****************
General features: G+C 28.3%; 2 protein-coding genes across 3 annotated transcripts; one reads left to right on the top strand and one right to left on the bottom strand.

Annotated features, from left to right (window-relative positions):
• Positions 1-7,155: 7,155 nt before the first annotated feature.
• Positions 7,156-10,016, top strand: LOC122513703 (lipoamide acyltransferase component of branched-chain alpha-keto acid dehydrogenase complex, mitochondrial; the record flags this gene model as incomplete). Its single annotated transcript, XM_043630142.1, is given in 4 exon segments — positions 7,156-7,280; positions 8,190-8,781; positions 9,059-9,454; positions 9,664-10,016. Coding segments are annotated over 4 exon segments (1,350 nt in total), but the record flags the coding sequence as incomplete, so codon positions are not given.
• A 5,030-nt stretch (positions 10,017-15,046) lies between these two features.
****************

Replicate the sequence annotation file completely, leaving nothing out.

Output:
General features: G+C 28.3%; 2 protein-coding genes across 3 annotated transcripts; one reads left to right on the top strand and one right to left on the bottom strand.

Annotated features, from left to right (window-relative positions):
• Positions 1-7,155: 7,155 nt before the first annotated feature.
• Positions 7,156-10,016, top strand: LOC122513703 (lipoamide acyltransferase component of branched-chain alpha-keto acid dehydrogenase complex, mitochondrial; the record flags this gene model as incomplete). Its single annotated transcript, XM_043630142.1, is given in 4 exon segments — positions 7,156-7,280; positions 8,190-8,781; positions 9,059-9,454; positions 9,664-10,016. Coding segments are annotated over 4 exon segments (1,350 nt in total), but the record flags the coding sequence as incomplete, so codon positions are not given.
• A 5,030-nt stretch (positions 10,017-15,046) lies between these two features.